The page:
Pentalic produces many different types sketchbooks and their so called Watercolor Journal is one worth checking out.
The Pentalic watercolour journal features 300gsm coldpress paper. These were previously marketed as 100% cotton paper but there were questions about how true that was. And finally in late 2016, the 100% cotton label was dropped. So I'm still not sure if the original had actually used real cotton paper.
This watercolour sketchbook comes in two sizes, 3.5 by 5.375 inches and 5 by 8 inches (that's A5). It's a hardcover that comes with a ribbon marker, elastic band and back pocket. Corners of the sketchbook are rounded off.
The bright white paper is 300gsm coldpress. The paper is said to be from an European mill but there's no mention which one. Since the paper is thick, there are only 48 pages. The binding is stitch bind with glue. Paper is bound in six signatures and can open flat.
The binding is quite good, just that for those pages between signatures (e.g. groups of paper bound together), you may see some glue. If you don't draw across the gutter, it's not something to worry about. But if you do, then the work won't look as nice, but hey you're drawing across a gutter so the work will be cut anyway. It's not an uncommon problem for sketchbooks with thicker paper. Some of my 270gsm Stillman & Birn sketchbooks also have that problem.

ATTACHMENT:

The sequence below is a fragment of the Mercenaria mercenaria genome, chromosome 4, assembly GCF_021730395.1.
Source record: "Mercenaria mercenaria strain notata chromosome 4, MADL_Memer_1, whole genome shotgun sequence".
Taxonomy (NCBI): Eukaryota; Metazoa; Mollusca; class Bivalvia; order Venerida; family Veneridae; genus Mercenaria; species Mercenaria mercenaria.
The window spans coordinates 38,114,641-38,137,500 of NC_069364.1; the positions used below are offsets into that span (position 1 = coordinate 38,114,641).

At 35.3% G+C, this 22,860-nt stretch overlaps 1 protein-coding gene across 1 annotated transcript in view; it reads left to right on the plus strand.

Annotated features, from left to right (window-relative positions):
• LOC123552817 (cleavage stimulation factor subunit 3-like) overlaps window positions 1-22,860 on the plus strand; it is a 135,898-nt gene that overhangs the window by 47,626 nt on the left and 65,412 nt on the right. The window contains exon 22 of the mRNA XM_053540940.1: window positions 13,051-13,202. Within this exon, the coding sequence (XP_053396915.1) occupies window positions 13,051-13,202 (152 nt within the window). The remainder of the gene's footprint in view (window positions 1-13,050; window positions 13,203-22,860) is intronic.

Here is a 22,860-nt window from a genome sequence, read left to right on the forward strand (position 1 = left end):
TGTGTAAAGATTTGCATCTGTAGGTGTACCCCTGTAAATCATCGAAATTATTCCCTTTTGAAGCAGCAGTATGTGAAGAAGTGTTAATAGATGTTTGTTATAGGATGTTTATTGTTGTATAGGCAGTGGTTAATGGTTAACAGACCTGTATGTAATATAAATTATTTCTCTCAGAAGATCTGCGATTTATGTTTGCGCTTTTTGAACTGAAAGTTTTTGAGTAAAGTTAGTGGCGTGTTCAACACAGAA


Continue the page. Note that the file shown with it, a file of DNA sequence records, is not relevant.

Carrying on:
There are some people complaining about the stitching but I personally can't see any fault with my copy.
Paper texture is nice and can create some beautiful granulation. It handles water well and in a controlled manner. The paper is tough and can withstand several layers of glazing. It's 300gsm so it does buckle even with heavy washes.
Check out some of the pen and ink watercolour sketches I've drawn in the sketchbook. I've used QoR watercolours for all the sketches below unless otherwise noted.
Waterfront of Fullerton
Neil Road and Craig Road intersection
Tanjong Pagar Rd. Daniel Smith's Cerulean Blue Chromium was used.
Duxton Hill. Daniel Smith's Cerulean Blue Chromium was used.
Chinatown. Daniel Smith's Cerulean Blue Chromium was used.
Toa Payoh. I tried some wet on wet techniques for the sky but I wasn't that good. If you notice for most of the sketches, I don't use much wet on wet techniques.
Painting and sculpting on giant clay balls at Thow Kwang Pottery Jungle.
However, there's something I don't like about the paper. Most likely it has got to do with the uniform pattern pressing of the texture. Perhaps it's also because the paper feels a bit like cards. Paper preference is quite personal. Perhaps it's because I've used other better paper.